Subsequently there was arguably the most comprehensive analysis of international development to date, the report by the Independent Commission on International Development Issues, chaired by Willy Brandt (former Chancellor of West Germany) in 1980.

The 'BRANDT REPORT' received much publicity and wide ranging acceptance as the best way forward for governments to reduce the growing economic disparity between the rich North and developing South. The commission proposed that aid reaches the 1% GNP level by 2000. However the proposals put forward by its eminent members were never adopted by governments due to the Cold War and a resulting lack of political will.

Two Band Aids, numerous international commitments and thousands of NGO campaigns later, we find the international community more aware than ever of the plight of the poor. Yet, aid to poor nations has actually fallen from 0.35% of GDP to 0.21% of GDP. Life expectancy and economic growth rates in Africa have fallen over the last 30 years, and thousands continue to die every day, needlessly.

Clearly a degree of skepticism is necessary here with the advent of yet another report, outlining urgent measures that have largely been known and agreed upon for decades.

In addition, many argue that the report is not radical enough. Unlike the Brandt Report, it does not emphasize the need to restructure the global economy to render it fundamentally more equitable. Instead, the recommendations will be implemented within the existing economic framework, thereby promoting an export-oriented approach to development.

Unsurprisingly, the report goes against the UK's current trade liberalization, privatization and arms policies. As such it is likely that Mr Blair will come up against much resistance from members of the G8, when proposing the significant shift in policy that the report postulates.

To the Commission's credit, the report is extremely well researched, and one cannot deny the convictions of its members and their determination to 'sell' the idea to the international community.

Furthermore, its primary emphasis on reform of governance and capacity building within Africa may win over many governments who have resisted increasing aid flows in the past, and some progress has already been made with debt cancellation and increasing aid.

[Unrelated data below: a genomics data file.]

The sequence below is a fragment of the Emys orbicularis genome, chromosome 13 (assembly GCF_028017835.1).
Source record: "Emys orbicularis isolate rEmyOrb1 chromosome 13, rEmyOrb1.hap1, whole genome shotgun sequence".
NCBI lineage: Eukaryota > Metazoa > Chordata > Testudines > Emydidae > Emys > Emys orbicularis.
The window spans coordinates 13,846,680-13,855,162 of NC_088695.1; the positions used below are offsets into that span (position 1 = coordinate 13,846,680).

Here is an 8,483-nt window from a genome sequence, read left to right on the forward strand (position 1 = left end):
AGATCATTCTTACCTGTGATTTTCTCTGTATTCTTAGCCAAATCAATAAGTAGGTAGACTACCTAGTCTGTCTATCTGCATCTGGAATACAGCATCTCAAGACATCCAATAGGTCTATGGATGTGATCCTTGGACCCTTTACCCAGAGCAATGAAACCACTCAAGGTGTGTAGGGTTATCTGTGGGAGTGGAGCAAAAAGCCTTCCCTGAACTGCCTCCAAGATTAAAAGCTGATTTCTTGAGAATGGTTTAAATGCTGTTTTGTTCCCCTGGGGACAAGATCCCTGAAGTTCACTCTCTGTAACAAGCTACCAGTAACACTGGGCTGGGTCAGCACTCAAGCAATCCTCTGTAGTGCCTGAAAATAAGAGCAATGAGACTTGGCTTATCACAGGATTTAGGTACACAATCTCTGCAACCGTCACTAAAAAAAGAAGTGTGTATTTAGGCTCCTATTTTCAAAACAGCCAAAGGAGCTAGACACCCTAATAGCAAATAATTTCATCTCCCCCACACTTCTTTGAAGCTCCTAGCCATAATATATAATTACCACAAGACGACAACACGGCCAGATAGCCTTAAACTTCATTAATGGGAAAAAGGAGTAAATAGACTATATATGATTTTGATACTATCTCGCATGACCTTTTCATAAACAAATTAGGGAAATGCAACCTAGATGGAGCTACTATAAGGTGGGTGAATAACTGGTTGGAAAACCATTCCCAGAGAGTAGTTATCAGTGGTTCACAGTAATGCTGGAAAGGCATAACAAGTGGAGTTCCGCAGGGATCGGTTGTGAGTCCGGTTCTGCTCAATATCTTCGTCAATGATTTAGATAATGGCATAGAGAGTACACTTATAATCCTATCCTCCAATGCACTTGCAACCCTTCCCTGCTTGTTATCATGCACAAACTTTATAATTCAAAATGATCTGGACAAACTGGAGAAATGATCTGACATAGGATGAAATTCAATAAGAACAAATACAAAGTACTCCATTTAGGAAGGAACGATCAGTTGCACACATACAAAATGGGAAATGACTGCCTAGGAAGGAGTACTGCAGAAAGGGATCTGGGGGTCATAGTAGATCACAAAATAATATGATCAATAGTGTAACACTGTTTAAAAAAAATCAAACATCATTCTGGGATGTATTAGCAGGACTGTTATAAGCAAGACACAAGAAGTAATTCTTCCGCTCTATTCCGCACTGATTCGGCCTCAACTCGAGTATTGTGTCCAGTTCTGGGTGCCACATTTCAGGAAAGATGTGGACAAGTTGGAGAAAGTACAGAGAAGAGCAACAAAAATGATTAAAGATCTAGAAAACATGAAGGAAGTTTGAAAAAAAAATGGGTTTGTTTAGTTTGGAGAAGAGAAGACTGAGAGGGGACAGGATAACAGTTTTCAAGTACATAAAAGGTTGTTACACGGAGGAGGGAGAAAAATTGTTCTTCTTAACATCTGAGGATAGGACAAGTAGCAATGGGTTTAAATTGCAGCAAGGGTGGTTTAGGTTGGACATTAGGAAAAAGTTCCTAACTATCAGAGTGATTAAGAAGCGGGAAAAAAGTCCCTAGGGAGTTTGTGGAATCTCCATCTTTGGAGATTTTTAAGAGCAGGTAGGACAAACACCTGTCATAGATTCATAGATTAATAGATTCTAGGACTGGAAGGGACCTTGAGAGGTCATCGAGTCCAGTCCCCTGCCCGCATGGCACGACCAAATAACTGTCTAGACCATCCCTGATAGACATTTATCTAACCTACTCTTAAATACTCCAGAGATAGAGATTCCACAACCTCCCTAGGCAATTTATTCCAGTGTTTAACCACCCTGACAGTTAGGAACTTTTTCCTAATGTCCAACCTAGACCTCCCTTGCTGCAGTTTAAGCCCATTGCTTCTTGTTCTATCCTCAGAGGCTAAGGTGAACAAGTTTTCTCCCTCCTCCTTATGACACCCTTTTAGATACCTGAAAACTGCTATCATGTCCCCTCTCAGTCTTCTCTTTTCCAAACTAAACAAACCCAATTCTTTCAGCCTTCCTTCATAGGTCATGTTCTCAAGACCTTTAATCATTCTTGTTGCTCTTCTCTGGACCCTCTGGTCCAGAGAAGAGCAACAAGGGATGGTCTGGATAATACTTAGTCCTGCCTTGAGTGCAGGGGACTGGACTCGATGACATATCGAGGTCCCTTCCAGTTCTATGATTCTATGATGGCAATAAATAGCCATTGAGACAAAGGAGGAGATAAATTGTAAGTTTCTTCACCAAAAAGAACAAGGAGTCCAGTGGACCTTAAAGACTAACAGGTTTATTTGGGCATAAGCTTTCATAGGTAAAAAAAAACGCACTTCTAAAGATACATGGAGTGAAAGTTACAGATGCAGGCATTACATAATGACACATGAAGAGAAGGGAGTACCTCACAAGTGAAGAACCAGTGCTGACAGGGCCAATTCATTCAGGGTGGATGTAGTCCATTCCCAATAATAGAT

Overall, the strength of the report may lie in its non-radical and rather practical approach. Its also comes at a time when the global call for better aid, fair trade and debt cancellation is louder than ever before. And never before have Commissioners been as well placed to influence the international community as Tony Blair and Gordon Brown, given the UK's presidencies this year.

Regardless of the report's shortfalls, this initiative must not be seen as anything less than an important opportunity for progress and development. As such it is imperative that all governments, NGOs and concerned individuals actively promote the implementation of this report.

Whilst the possibility exists to improve the lives of millions, it is our duty to lend it our absolute support. Ultimately the true value of the Report lies in its implementation and only history will be able to judge its effectiveness.


Rajesh Makwana is the Director of Share The World’s Resources (www.stwr.org), an NGO campaigning for global economic and social justice. He can be contacted at This e-mail address is being protected from spam bots, you need JavaScript enabled to view it .

Copyright 2005 Share The World's Resources (www.stwr.org